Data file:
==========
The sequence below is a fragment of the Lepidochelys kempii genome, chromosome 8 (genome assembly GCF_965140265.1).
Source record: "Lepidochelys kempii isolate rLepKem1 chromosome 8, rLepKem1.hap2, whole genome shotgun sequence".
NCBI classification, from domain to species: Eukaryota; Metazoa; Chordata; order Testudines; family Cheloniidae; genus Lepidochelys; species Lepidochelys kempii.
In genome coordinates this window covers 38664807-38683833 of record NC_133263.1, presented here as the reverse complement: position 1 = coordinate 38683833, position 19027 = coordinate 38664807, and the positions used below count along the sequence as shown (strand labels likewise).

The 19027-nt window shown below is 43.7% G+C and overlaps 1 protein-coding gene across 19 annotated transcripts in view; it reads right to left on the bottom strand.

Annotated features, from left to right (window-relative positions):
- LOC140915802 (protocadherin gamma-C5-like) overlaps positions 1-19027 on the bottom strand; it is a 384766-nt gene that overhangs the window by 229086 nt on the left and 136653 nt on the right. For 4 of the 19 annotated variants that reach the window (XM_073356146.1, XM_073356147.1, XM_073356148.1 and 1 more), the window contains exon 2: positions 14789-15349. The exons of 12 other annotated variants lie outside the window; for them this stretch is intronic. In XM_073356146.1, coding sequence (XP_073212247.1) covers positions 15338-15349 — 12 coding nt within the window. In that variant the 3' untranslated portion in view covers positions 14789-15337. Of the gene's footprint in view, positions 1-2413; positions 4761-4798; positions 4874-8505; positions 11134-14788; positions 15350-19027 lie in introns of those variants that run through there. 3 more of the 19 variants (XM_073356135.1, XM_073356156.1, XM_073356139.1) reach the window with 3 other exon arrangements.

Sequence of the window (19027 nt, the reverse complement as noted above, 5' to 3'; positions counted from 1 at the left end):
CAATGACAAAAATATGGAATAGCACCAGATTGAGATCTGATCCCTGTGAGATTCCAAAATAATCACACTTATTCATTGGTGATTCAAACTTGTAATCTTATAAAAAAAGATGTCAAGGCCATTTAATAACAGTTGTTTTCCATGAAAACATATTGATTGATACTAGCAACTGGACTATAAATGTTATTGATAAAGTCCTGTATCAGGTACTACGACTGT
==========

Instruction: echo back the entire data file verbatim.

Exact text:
The sequence below is a fragment of the Lepidochelys kempii genome, chromosome 8 (genome assembly GCF_965140265.1).
Source record: "Lepidochelys kempii isolate rLepKem1 chromosome 8, rLepKem1.hap2, whole genome shotgun sequence".
NCBI classification, from domain to species: Eukaryota; Metazoa; Chordata; order Testudines; family Cheloniidae; genus Lepidochelys; species Lepidochelys kempii.
In genome coordinates this window covers 38664807-38683833 of record NC_133263.1, presented here as the reverse complement: position 1 = coordinate 38683833, position 19027 = coordinate 38664807, and the positions used below count along the sequence as shown (strand labels likewise).

The 19027-nt window shown below is 43.7% G+C and overlaps 1 protein-coding gene across 19 annotated transcripts in view; it reads right to left on the bottom strand.

Annotated features, from left to right (window-relative positions):
- LOC140915802 (protocadherin gamma-C5-like) overlaps positions 1-19027 on the bottom strand; it is a 384766-nt gene that overhangs the window by 229086 nt on the left and 136653 nt on the right. For 4 of the 19 annotated variants that reach the window (XM_073356146.1, XM_073356147.1, XM_073356148.1 and 1 more), the window contains exon 2: positions 14789-15349. The exons of 12 other annotated variants lie outside the window; for them this stretch is intronic. In XM_073356146.1, coding sequence (XP_073212247.1) covers positions 15338-15349 — 12 coding nt within the window. In that variant the 3' untranslated portion in view covers positions 14789-15337. Of the gene's footprint in view, positions 1-2413; positions 4761-4798; positions 4874-8505; positions 11134-14788; positions 15350-19027 lie in introns of those variants that run through there. 3 more of the 19 variants (XM_073356135.1, XM_073356156.1, XM_073356139.1) reach the window with 3 other exon arrangements.

Sequence of the window (19027 nt, the reverse complement as noted above, 5' to 3'; positions counted from 1 at the left end):
CAATGACAAAAATATGGAATAGCACCAGATTGAGATCTGATCCCTGTGAGATTCCAAAATAATCACACTTATTCATTGGTGATTCAAACTTGTAATCTTATAAAAAAAGATGTCAAGGCCATTTAATAACAGTTGTTTTCCATGAAAACATATTGATTGATACTAGCAACTGGACTATAAATGTTATTGATAAAGTCCTGTATCAGGTACTACGACTGT